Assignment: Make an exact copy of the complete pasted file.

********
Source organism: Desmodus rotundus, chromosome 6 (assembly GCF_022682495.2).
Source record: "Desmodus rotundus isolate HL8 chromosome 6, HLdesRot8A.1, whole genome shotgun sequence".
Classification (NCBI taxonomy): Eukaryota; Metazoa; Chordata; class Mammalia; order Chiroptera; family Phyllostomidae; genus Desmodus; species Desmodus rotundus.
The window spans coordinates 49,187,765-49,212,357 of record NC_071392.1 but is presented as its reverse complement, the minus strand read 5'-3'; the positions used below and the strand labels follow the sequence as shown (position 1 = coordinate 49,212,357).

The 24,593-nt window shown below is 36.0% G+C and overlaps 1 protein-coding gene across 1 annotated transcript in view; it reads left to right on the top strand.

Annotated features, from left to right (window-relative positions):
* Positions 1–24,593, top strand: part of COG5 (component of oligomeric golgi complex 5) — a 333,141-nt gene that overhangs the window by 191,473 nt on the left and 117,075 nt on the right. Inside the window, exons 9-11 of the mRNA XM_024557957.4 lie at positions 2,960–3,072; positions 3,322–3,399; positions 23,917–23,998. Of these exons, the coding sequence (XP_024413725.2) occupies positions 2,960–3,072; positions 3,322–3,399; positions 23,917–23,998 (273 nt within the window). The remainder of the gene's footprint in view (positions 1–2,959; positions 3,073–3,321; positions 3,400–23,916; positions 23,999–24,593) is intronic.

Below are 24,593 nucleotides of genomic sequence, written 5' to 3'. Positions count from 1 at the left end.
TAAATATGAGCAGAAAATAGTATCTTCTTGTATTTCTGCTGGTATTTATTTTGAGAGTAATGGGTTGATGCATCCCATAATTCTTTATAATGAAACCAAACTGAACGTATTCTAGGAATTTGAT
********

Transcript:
Source organism: Desmodus rotundus, chromosome 6 (assembly GCF_022682495.2).
Source record: "Desmodus rotundus isolate HL8 chromosome 6, HLdesRot8A.1, whole genome shotgun sequence".
Classification (NCBI taxonomy): Eukaryota; Metazoa; Chordata; class Mammalia; order Chiroptera; family Phyllostomidae; genus Desmodus; species Desmodus rotundus.
The window spans coordinates 49,187,765-49,212,357 of record NC_071392.1 but is presented as its reverse complement, the minus strand read 5'-3'; the positions used below and the strand labels follow the sequence as shown (position 1 = coordinate 49,212,357).

The 24,593-nt window shown below is 36.0% G+C and overlaps 1 protein-coding gene across 1 annotated transcript in view; it reads left to right on the top strand.

Annotated features, from left to right (window-relative positions):
* Positions 1–24,593, top strand: part of COG5 (component of oligomeric golgi complex 5) — a 333,141-nt gene that overhangs the window by 191,473 nt on the left and 117,075 nt on the right. Inside the window, exons 9-11 of the mRNA XM_024557957.4 lie at positions 2,960–3,072; positions 3,322–3,399; positions 23,917–23,998. Of these exons, the coding sequence (XP_024413725.2) occupies positions 2,960–3,072; positions 3,322–3,399; positions 23,917–23,998 (273 nt within the window). The remainder of the gene's footprint in view (positions 1–2,959; positions 3,073–3,321; positions 3,400–23,916; positions 23,999–24,593) is intronic.

Below are 24,593 nucleotides of genomic sequence, written 5' to 3'. Positions count from 1 at the left end.
TAAATATGAGCAGAAAATAGTATCTTCTTGTATTTCTGCTGGTATTTATTTTGAGAGTAATGGGTTGATGCATCCCATAATTCTTTATAATGAAACCAAACTGAACGTATTCTAGGAATTTGAT